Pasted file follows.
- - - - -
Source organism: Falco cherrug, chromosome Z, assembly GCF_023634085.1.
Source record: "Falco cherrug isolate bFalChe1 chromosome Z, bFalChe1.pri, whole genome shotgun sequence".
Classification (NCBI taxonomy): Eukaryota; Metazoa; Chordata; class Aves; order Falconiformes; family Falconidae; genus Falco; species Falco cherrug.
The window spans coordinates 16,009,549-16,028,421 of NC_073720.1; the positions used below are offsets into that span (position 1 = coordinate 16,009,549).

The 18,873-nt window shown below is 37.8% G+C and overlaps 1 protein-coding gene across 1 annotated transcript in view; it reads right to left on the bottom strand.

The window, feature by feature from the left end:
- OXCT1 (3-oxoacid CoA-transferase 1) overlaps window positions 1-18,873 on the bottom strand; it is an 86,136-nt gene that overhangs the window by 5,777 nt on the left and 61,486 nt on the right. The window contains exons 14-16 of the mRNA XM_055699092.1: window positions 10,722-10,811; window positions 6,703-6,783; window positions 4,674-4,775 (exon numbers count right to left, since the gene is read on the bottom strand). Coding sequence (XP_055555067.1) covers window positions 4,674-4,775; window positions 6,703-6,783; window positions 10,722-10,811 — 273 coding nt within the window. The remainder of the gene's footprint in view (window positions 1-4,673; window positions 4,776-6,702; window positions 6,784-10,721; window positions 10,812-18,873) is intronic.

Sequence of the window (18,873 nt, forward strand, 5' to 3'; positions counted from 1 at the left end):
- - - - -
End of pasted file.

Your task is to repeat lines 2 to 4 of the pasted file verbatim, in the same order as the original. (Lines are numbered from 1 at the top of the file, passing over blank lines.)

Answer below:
Source record: "Falco cherrug isolate bFalChe1 chromosome Z, bFalChe1.pri, whole genome shotgun sequence".
Classification (NCBI taxonomy): Eukaryota; Metazoa; Chordata; class Aves; order Falconiformes; family Falconidae; genus Falco; species Falco cherrug.
The window spans coordinates 16,009,549-16,028,421 of NC_073720.1; the positions used below are offsets into that span (position 1 = coordinate 16,009,549).